Phillips, Kevin Price

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PHILLIPS, Kevin Price

(b. 30 November 1940 in New York City), Republican political strategist, commentator, and writer who identified a new Republican majority in the late 1960s, propelling Richard M. Nixon to presidential victories in 1968 and 1972.

Phillips was born into a middle-class family that valued education and public service. His father, William Edward Phillips, was a career civil servant, working at one time as the chief executive officer of the New York State Liquor Commission. His father was raised a Catholic, but his mother, Dorothy Price, was a Protestant. Phillips said his own religion was "reading the Sunday papers." An intelligent and precocious youth, Phillips became interested in politics at an early age, supporting Dwight D. Eisenhower in the 1952 presidential election even though he was only eleven. At fifteen he was the chairman of the Bronx Youth Committee for Eisenhower and walked the streets campaigning for his reelection in 1956.

Phillips's parents sent him to the Bronx High School of Science, where he became a National Merit Scholar. At age sixteen Phillips entered Colgate University in Hamilton, New York, as a political science major. He spent his junior year studying history and economic history at the University of Edinburgh. Bored with Colgate when he returned from Scotland, he arranged to spend half his senior year in Washington, D.C., in a special academic project. He graduated in 1961 with a list of honors and joined the staff of the Republican U.S. Representative Paul Fino, becoming the youngest legislative assistant in the House of Representatives at the age of twenty. In between working in Washington, Phillips finished a J.D. from Harvard Law School in Cambridge, Massachusetts, in 1964, not because he had any particular affinity for law, but because he believed a law degree from Harvard would further his political career.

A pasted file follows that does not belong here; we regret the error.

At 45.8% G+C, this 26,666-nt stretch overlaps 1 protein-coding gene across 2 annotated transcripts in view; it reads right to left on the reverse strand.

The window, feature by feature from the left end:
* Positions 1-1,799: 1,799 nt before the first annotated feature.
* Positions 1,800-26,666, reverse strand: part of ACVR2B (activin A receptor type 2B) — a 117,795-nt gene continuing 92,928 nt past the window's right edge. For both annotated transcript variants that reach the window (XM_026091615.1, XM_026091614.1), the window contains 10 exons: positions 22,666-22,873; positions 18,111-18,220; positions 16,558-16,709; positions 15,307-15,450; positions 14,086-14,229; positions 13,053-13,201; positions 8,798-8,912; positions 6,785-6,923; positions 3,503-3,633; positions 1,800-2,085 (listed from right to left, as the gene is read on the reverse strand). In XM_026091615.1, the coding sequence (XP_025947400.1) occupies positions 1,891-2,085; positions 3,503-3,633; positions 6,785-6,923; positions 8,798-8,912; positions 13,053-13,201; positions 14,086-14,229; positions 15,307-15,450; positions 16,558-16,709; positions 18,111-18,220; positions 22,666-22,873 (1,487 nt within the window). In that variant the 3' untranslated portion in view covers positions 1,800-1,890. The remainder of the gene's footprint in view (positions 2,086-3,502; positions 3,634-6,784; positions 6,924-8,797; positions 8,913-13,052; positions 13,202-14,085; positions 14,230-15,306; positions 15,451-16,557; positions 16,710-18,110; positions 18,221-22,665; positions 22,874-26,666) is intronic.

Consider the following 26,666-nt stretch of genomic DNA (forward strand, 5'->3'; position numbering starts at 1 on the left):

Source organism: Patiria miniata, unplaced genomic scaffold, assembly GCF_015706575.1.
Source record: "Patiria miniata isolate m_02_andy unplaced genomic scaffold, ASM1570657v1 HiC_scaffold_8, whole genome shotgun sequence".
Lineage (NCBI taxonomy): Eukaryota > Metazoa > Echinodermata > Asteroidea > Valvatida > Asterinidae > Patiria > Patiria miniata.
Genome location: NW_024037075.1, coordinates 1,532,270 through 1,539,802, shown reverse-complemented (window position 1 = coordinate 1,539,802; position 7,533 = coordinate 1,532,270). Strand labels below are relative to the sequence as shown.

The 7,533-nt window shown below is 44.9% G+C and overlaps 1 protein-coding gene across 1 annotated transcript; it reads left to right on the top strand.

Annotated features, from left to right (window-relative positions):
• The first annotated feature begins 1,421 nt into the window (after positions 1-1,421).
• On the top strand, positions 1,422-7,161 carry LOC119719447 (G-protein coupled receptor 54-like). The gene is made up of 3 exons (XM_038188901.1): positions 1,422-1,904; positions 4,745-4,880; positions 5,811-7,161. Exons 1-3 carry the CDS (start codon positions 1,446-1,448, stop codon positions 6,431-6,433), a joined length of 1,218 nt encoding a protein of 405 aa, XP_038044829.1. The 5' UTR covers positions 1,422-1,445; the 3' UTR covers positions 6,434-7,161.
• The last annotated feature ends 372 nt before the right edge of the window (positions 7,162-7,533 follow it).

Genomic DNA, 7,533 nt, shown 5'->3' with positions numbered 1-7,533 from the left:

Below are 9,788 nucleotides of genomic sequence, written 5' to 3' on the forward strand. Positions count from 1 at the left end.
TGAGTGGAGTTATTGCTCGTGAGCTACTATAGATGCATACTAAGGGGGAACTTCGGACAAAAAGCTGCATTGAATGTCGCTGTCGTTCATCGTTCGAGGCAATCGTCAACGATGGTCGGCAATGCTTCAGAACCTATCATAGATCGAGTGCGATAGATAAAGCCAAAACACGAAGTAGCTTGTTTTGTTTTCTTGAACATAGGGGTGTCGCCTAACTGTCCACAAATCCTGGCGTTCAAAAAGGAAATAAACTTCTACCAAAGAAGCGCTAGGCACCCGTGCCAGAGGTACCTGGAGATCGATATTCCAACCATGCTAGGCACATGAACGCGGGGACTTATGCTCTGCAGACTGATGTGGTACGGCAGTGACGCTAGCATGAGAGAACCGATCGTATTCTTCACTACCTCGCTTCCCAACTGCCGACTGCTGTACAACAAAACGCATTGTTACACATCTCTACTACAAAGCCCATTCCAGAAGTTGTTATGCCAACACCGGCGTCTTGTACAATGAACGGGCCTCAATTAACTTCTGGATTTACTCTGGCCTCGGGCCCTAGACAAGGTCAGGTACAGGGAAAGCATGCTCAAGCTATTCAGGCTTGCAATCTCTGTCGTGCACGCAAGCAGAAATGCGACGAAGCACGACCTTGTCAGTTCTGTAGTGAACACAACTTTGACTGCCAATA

Phillips worked his way up to an administrative aide to Fino, but left his office in 1968. In September 1968 he married Martha Henderson, the Republican staff director of the U.S. House of Representatives Budget Committee; they had two sons. The lanky, bespectacled, dark-haired Phillips had used his time in Washington to make himself into an expert in ethnicity and voting patterns. "You could ask me about any congressional district in the country," Phillips said, "and I could tell you its ethnic composition, its voting history, and the issues that would appeal to its electorate." Putting his expertise into writing, in late 1967 Phillips finished the first draft of his influential book, The Emerging Republican Majority. Phillips argued that the Republican Party should present a conservative image in order to capture the votes of traditional Democratic strongholds in what he perceived as "battlegrounds." In essence, Phillips believed that traditional Democrats were upset with the liberalism of their party, and the Republican Party had a golden opportunity to sway these voters away from the Democrats.

After President John F. Kennedy was assassinated in 1963, the new Democratic president Lyndon B. Johnson promised a "Great Society" for everyone in the United States. The 1964 election pitted the liberal Johnson against the conservative Republican Barry Goldwater from Arizona. Goldwater was seen as too reactionary for many Americans, attacking civil rights legislation and government expansion, and even talking about using nuclear weapons in the Vietnam War. Johnson won the election with more than 61 percent of the popular vote, solidifying the triumph of liberalism. Despite Johnson's overwhelming victory, Goldwater's message did resonate with some voters, and he won a few southern states, a feat Republican candidates were seldom able to achieve. This accomplishment was not lost on Phillips, and he identified the South as a dominant conservative pool ready to be tapped. As Phillips saw it, the upper South had concerns that the Republican Party was able to address.